The Magazine

But Who Will Surveil the Judges?

The FISA court and its failings.

Nov 5, 2007, Vol. 13, No. 08 • By GARY SCHMITT
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For one who recently returned from Europe, where a colleague and I interviewed an array of domestic security officials in key European democracies, it is a bit of an out-of-body experience to examine the various bills now pending on Capitol Hill that aim to govern how the U.S. government conducts foreign electronic surveillance. While the exact mechanisms for intercepts and wiretaps vary from nation to nation, the overwhelming standard for such collection in Europe is simple: Does it make sense to target someone for surveillance, and is it, on its face, reasonable to do? Overwhelmingly, the judgment about whether it is reasonable is left in the hands of either the executive or an investigating magistrate. Any oversight is minimal.

Now, this may not be a path Americans would particularly want our own government to follow. But it is a useful reminder that there is more than one way for a democracy to address the issue of electronic surveillance and civil liberties.

This month, two new bills governing electronic surveillance were put forward in Congress. The reason for the flurry of activity is that this past spring, a judge from the Foreign Intelligence Surveillance Court--the secret court that was established by Congress in 1978 to oversee domestic wiretapping for intelligence purposes--ruled that the government's program to monitor the emails and calls of foreign targets required warrants. The Foreign Intelligence Surveillance Act (FISA), which set up the court and provided the standard by which warrants could be issued, presumed that its writ would cover collection done in the United States, which at the time almost exclusively meant tapping physical wires. Foreign intelligence would be collected by intercepting radio and microwave transmissions. Yet today, international traffic has moved to fiber optic cables and is regularly routed through the United States. It was the judge's opinion that even though the calls or messages originated overseas and may have even ended overseas, the fact that they were making their way through the United States meant that FISA's more stringent warrant requirements for domestic communication applied.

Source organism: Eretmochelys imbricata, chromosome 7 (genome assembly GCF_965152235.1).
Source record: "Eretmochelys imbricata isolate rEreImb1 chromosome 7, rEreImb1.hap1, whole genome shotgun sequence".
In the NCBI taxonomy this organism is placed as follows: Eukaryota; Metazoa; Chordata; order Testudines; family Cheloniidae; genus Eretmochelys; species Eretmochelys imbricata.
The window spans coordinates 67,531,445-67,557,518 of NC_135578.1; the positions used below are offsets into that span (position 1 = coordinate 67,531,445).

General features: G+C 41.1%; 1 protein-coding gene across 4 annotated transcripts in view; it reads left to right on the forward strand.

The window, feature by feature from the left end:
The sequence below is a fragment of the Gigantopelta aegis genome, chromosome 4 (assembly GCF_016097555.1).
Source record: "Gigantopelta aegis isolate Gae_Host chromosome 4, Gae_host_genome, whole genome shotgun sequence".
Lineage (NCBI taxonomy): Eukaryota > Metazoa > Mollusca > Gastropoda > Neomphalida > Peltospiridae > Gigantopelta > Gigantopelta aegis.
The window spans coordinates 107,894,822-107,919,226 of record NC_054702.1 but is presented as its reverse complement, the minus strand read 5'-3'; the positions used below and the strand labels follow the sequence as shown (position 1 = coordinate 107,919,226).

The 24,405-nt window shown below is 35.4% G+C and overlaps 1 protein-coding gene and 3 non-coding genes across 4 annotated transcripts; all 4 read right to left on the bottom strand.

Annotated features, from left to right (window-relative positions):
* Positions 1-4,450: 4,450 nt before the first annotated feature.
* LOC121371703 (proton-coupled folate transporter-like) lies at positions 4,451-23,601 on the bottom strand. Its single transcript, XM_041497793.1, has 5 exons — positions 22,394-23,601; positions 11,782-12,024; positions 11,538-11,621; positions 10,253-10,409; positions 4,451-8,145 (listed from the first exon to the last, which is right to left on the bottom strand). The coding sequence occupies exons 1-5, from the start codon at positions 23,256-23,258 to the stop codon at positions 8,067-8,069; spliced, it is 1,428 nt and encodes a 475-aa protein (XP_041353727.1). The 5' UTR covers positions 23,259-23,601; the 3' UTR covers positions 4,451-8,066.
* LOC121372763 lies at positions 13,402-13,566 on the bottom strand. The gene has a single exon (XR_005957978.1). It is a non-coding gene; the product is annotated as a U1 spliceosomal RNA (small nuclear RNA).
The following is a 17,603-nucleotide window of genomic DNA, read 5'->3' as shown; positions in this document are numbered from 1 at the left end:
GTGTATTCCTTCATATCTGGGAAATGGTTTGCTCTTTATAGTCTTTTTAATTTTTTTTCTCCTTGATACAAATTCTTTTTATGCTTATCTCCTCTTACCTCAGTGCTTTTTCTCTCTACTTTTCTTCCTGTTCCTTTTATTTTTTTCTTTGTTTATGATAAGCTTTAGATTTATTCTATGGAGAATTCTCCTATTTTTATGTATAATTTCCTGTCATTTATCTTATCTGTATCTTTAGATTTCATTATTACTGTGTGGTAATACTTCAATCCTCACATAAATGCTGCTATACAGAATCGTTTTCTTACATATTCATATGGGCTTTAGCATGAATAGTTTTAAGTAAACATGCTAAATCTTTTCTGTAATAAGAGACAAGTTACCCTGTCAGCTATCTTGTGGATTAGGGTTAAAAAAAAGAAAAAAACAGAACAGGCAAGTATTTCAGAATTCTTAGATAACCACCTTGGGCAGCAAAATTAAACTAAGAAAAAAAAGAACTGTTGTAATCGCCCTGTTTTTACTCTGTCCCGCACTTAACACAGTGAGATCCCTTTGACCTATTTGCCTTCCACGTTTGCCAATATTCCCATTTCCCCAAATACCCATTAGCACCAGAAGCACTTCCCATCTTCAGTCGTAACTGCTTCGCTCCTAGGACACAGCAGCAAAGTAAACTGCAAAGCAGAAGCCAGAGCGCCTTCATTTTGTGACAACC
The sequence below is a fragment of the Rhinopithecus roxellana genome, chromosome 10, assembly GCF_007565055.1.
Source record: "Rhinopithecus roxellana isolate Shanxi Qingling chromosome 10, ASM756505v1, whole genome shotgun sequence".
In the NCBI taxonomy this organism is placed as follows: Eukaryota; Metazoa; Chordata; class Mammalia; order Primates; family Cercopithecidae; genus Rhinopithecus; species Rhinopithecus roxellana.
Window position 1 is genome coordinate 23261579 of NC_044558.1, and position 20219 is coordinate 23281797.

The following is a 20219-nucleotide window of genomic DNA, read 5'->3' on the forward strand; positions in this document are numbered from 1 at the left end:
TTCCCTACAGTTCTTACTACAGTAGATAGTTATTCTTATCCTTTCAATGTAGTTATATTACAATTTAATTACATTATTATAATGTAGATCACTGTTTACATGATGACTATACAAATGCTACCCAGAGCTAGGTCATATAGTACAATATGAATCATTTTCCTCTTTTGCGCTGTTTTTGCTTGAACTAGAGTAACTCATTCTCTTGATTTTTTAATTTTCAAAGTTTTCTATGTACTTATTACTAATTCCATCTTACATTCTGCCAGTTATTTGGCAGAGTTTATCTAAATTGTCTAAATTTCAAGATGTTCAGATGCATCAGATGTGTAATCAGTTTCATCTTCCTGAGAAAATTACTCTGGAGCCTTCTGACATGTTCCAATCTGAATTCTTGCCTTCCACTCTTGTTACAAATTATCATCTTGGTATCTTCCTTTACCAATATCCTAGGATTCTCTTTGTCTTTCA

This brought collection to a screeching halt. The National Security Agency suddenly needed a warrant from the FISA court for each overseas terrorist lead it was tracking, just in case the email system a suspect used might pass through the United States. This proved an impossible task, and in August Congress passed an amendment to FISA which allows the government, without a warrant, to intercept communications it reasonably believes begin or end in a foreign country. The Democratic leaders in Congress signed off on the measure to avoid looking soft on terrorism, but were reluctant to concede that President Bush's earlier, post-9/11 decision to bypass FISA's warrant requirements in intercepting foreign communications possibly involving U.S. citizens was justified. Thus, they added a six-month sunset provision to the bill. The new bills are intended to be a more considered remedy than that short-term fix.

Neither bill is much to write home about. The House's "Responsible Electronic Surveillance that is Overseen, Reviewed, and Effective [RESTORE] Act of 2007" is nearly as convoluted as its title. The act would require the government to petition the FISA court for generalized orders authorizing the electronic surveillance of foreign individuals or groups outside the United States for one year. Spying on Americans abroad would require a specific warrant based on FISA's "probable cause" standard that the person is believed to be a terrorist or an agent of a foreign power. And, if as a result of the approved general surveillance an American came under suspicion, the government would have to apply for a specific court order to continue to monitor that individual's communications.

In addition, the measure sets up a rigorous system of quarterly reporting to the House and Senate Intelligence and Judiciary committees on all applications made to the court and compliance audits conducted by the attorney general, the director of national intelligence, and the inspector general of the Justice Department. And, finally, while the bill would protect telecommunication companies who provide assistance to the government in carrying out further authorized surveillances from civil suits, it does nothing to exonerate those companies who have previously cooperated with the government in conducting warrantless surveillance. They are left on their own to fend off the more than 40 civil suits now pending in the federal courts.